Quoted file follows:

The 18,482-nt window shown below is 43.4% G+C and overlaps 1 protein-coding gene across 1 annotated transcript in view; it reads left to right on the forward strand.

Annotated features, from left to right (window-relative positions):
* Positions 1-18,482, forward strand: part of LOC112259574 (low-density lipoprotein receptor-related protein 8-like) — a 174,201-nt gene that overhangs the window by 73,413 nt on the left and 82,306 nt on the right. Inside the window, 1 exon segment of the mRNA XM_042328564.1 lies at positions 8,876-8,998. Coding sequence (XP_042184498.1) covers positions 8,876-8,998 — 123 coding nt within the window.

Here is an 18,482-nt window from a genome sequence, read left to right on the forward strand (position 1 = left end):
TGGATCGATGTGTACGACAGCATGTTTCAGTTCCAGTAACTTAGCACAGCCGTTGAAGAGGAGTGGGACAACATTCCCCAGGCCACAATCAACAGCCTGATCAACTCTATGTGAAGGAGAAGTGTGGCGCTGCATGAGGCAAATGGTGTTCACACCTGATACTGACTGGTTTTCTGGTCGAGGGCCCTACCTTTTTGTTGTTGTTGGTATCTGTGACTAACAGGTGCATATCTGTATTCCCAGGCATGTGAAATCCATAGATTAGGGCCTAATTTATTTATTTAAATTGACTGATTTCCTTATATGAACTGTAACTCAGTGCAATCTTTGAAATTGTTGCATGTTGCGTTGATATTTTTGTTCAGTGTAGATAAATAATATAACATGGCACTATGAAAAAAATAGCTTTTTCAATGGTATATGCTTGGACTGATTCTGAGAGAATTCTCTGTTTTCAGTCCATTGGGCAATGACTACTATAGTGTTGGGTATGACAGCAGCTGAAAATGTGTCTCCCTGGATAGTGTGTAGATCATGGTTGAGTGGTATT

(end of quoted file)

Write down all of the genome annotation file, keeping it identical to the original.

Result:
The 18,482-nt window shown below is 43.4% G+C and overlaps 1 protein-coding gene across 1 annotated transcript in view; it reads left to right on the forward strand.

Annotated features, from left to right (window-relative positions):
* Positions 1-18,482, forward strand: part of LOC112259574 (low-density lipoprotein receptor-related protein 8-like) — a 174,201-nt gene that overhangs the window by 73,413 nt on the left and 82,306 nt on the right. Inside the window, 1 exon segment of the mRNA XM_042328564.1 lies at positions 8,876-8,998. Coding sequence (XP_042184498.1) covers positions 8,876-8,998 — 123 coding nt within the window.

Here is an 18,482-nt window from a genome sequence, read left to right on the forward strand (position 1 = left end):
TGGATCGATGTGTACGACAGCATGTTTCAGTTCCAGTAACTTAGCACAGCCGTTGAAGAGGAGTGGGACAACATTCCCCAGGCCACAATCAACAGCCTGATCAACTCTATGTGAAGGAGAAGTGTGGCGCTGCATGAGGCAAATGGTGTTCACACCTGATACTGACTGGTTTTCTGGTCGAGGGCCCTACCTTTTTGTTGTTGTTGGTATCTGTGACTAACAGGTGCATATCTGTATTCCCAGGCATGTGAAATCCATAGATTAGGGCCTAATTTATTTATTTAAATTGACTGATTTCCTTATATGAACTGTAACTCAGTGCAATCTTTGAAATTGTTGCATGTTGCGTTGATATTTTTGTTCAGTGTAGATAAATAATATAACATGGCACTATGAAAAAAATAGCTTTTTCAATGGTATATGCTTGGACTGATTCTGAGAGAATTCTCTGTTTTCAGTCCATTGGGCAATGACTACTATAGTGTTGGGTATGACAGCAGCTGAAAATGTGTCTCCCTGGATAGTGTGTAGATCATGGTTGAGTGGTATT